Dec 11, 2020
Author: Natalie Guevara
See in: Puget Sound Business Journal
In the early days of the pandemic, the shortage of personal protective equipment was a concern for health care professionals and for essential workers.
Ming-Ming Tung-Edelman, a clinical pharmacist at the Polyclinic and executive director of the Refugee Artisan Initiative (RAI), quickly recognized the need and mobilized. RAI was among the first to step up and make cloth masks, both for sale to the public and as donations to essential workers. So far, the initiative has crafted over 80,000 masks, with 10,000 of them donated.
Why did you start the Refugee Artisan Initiative in 2016? I started Refugee Artisan Initiative to combine my passion for working with refugee and immigrant women and my compassion as a clinical pharmacist. More importantly, I am inspired by my grandmother who was a single mother who raised three children as a seamstress. I learned the power of skills plus tools can change lives even if you have limited resources. As an immigrant, I understand the challenges many newcomers face. I want to give back by giving them the tools to succeed. I see their success as a reflection of my conviction.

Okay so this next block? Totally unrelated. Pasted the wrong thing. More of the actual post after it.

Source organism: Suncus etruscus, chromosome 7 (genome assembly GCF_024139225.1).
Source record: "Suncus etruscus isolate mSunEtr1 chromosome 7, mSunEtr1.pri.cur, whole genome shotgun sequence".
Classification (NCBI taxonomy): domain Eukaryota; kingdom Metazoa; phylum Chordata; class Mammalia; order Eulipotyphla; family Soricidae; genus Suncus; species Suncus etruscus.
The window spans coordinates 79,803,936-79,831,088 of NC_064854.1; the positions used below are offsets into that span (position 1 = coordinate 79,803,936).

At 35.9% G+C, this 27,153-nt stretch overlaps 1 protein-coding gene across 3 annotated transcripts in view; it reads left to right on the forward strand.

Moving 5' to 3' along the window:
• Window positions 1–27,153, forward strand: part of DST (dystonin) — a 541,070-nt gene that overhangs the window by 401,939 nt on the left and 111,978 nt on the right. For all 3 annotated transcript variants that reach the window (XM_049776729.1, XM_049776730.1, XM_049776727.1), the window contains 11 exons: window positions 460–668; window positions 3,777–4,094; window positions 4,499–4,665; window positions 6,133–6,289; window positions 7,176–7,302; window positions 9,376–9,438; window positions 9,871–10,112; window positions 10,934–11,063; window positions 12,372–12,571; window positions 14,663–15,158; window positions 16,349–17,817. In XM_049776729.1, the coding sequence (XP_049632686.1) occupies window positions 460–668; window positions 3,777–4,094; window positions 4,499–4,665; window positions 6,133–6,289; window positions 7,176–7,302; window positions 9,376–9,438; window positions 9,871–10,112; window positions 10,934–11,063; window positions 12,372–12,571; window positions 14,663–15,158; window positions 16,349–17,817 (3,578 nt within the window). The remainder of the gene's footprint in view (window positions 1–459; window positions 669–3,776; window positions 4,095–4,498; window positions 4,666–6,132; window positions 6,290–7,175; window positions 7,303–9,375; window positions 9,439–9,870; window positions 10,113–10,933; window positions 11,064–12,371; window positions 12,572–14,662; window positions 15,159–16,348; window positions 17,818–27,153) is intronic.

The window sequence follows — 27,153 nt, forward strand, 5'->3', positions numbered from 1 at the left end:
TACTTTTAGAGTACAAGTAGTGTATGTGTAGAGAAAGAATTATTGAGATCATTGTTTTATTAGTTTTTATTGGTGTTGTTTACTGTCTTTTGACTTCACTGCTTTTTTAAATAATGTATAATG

Take us to the moment that you first realized Covid-19 would be a big deal. How did you respond? When Gov. Jay Inslee first announced that there would be no more in-person school on March 19. I was at RAI’s Maker’s Space in Lake City. As a clinical pharmacist, I immediately understood the seriousness of Covid-19 as a threat to public health. Then I looked at the inventory shelf with hundreds of clean/unused high thread count 100% cotton bed sheets. I knew they were the best material for making face masks. Overnight we cut up these sheets and made a tutorial video to teach our artisans how to make masks from home. In addition, I put up my first ever GoFundMe campaign to raise funds so we can make as many masks as quickly as possible to donate to front-line workers all over the Puget Sound region.